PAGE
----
Courts softer on criminals wearing suits
White-collar criminals evading the taxman are far less likely to go to jail than blue-collar fraudsters, new research shows.
The unequal treatment of rich and poor will now be further investigated by a Marsden Fund grant recipient, who says tax cheats are costing the country billions more than welfare cons but rarely see the inside of a cell.
"They have the same victim - the government and society - yet one is punished much more harshly than the other," said tax lecturer Dr Lisa Marriott of Victoria University. "The study does indicate there is a fairly serious problem there."
In her pilot study examining three years of tax evasion compared to welfare fraud in New Zealand, Marriott found that welfare fraud was significantly more likely to be prosecuted than tax crime.
This was despite huge differences in scale.
In 2010 alone, tax evaders cheated the country of between $1 billion and $6b, while welfare fraud cost $39 million.
The average offending for welfare fraudsters was $70,000, and those found guilty had a 60 per cent chance of being jailed.
For tax evaders the average was $270,000, but those found guilty had only a 22 per cent chance of being jailed.
The cases were barely comparable. For example, a welfare fraudster who stole $148,000 - at the upper end of the scale - received 18 months in prison. Meanwhile, a tax cheat who failed to pay $222,000 in tax - at the lower end of the prosecution scale - got eight months' home detention and 250 hours' community service.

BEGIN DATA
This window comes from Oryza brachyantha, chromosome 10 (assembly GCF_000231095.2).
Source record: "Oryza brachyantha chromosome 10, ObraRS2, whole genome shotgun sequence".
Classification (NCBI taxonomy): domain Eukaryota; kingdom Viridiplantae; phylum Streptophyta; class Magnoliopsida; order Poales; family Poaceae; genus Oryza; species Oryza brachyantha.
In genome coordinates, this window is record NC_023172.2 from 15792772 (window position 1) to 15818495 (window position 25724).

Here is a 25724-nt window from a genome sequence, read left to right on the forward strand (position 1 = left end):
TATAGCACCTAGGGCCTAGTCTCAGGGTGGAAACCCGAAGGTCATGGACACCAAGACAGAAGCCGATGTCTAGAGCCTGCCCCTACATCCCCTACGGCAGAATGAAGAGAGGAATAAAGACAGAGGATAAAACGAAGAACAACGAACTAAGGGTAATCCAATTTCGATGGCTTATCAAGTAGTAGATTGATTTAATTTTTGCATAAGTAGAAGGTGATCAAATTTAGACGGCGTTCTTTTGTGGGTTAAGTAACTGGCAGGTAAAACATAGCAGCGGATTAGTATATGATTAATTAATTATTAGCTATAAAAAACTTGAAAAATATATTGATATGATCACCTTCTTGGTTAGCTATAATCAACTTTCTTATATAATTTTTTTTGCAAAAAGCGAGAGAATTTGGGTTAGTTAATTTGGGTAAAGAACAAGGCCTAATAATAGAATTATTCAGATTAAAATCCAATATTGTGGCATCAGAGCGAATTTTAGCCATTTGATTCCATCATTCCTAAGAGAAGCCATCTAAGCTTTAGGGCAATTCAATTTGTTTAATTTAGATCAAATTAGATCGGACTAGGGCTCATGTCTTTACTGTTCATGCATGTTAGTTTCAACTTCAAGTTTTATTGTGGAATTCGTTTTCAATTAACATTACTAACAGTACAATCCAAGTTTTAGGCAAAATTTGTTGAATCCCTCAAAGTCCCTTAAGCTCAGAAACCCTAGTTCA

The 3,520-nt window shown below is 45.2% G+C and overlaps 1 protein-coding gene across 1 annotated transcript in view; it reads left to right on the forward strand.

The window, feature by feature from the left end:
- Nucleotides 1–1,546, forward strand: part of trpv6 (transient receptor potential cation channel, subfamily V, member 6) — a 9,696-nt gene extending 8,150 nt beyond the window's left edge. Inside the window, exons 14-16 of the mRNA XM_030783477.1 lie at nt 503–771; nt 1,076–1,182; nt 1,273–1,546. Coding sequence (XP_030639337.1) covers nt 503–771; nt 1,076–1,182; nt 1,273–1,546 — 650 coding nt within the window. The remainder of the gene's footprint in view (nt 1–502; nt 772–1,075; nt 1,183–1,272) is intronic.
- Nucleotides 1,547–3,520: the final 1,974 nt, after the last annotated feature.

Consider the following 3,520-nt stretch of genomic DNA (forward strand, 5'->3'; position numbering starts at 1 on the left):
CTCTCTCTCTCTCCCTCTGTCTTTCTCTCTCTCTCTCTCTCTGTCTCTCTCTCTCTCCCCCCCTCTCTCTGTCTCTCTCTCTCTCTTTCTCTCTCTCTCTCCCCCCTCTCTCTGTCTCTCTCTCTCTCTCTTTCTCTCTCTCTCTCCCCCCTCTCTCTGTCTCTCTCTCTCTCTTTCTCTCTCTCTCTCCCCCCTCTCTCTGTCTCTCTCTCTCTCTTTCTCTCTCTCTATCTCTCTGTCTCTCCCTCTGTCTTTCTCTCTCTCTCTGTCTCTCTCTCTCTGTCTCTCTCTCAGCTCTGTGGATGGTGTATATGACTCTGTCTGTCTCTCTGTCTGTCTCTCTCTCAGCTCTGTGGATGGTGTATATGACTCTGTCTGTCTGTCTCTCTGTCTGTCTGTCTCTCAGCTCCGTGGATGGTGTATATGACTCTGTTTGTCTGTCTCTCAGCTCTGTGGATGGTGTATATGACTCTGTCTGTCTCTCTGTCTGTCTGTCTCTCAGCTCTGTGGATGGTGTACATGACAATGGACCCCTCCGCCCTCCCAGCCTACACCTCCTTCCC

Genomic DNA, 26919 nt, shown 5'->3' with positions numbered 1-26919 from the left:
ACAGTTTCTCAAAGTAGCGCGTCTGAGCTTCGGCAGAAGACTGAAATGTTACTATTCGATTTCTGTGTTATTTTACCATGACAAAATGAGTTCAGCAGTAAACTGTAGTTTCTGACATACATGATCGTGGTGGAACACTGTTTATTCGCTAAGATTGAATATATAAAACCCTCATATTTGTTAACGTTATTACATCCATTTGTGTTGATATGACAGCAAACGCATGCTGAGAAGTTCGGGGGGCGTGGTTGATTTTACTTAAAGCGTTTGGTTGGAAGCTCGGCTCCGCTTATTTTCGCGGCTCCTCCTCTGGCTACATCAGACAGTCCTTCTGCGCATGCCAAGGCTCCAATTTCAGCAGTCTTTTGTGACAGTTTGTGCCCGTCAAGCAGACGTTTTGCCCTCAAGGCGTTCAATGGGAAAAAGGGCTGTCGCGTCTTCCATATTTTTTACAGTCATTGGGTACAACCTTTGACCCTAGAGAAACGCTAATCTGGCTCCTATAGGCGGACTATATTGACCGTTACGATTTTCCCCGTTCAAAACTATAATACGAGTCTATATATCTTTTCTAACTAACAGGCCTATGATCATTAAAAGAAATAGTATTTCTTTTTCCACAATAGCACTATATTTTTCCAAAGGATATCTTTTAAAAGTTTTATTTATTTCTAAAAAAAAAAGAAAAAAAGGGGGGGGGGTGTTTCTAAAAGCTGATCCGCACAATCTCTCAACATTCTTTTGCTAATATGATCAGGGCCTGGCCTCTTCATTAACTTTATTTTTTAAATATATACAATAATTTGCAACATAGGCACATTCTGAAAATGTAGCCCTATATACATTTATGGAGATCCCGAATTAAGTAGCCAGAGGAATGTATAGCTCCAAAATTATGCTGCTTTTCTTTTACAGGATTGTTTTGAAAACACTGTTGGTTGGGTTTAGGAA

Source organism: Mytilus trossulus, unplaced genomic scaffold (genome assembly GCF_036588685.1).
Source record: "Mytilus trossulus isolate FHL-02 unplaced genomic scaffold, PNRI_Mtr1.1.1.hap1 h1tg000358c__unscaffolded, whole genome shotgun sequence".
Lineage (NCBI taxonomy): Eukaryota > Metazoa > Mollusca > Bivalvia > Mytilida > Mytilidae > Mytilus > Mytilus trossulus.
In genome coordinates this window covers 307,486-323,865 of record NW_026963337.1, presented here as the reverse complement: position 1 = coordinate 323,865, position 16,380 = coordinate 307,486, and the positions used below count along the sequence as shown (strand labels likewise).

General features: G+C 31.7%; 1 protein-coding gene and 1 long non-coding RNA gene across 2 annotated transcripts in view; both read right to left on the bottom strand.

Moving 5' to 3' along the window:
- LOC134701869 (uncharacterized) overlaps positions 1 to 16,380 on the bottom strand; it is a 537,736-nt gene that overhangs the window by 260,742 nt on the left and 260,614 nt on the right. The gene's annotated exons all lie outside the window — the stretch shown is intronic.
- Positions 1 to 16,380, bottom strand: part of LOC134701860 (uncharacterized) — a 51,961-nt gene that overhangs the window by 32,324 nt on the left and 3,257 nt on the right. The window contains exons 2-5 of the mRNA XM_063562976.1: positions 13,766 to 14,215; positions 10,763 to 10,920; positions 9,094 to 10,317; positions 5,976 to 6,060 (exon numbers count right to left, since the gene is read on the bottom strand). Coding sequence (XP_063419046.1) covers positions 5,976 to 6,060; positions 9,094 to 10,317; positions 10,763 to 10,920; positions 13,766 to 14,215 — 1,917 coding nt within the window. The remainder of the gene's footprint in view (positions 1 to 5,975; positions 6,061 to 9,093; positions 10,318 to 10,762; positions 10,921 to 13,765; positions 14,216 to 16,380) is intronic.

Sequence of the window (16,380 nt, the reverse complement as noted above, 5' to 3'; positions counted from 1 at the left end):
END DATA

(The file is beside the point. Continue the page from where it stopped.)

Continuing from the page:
Marriott said the reasons for the differences in sentencing were not obvious.
"The sentences are intended to reflect society's views. And it seems we take a dimmer view of people on welfare - even the language is more punitive," she said.
Marriott found that attitudes towards tax evasion were indulgent, even occasionally admiring, while beneficiaries were considered "scroungers or cheats".
Auckland Action Against Poverty spokeswoman Sarah Thompson said that perception needed to change. "We have a cult of prejudice against beneficiaries. This research shows not only is that belief unfounded, but it's wrong. Tax evaders are ripping off the country to a much greater extent than beneficiaries are."
Auckland law professor Bill Hodge said the legal discrepancies could have evolved because of the complexities in tax law compared to the "black and white" welfare law.
"There's greater clarity [with welfare fraud] because of the amount of paperwork beneficiaries are required to fill out," Hodge said.
"Whereas the spectrum of tax minimisation to evasion, which is unlawful, has a lot of grey areas."
Marriott will further investigate sentences for fraudsters and the reasons behind them to complete her study, called The Colour of Crime: Investigation of attitudes towards blue and white-collar offending. She received $345,000 from the Marsden Fund to carry out the work.
Blue collar – serious examples of welfare fraud:
Offending of $106,000: 20 months' prison
Offending of $121,000: Eight months' prison
Offending of $128,000: 18 months' prison
Offending of $148,000: 18 months' prison
White collar – examples of tax evasion
Offending of $222,000: Eight months' home detention and 250 hours' community service
Offending of $230,000: Six months' community detention
Offending of $500,000: 12 months' home detention
Offending $683,000: 30 months' prison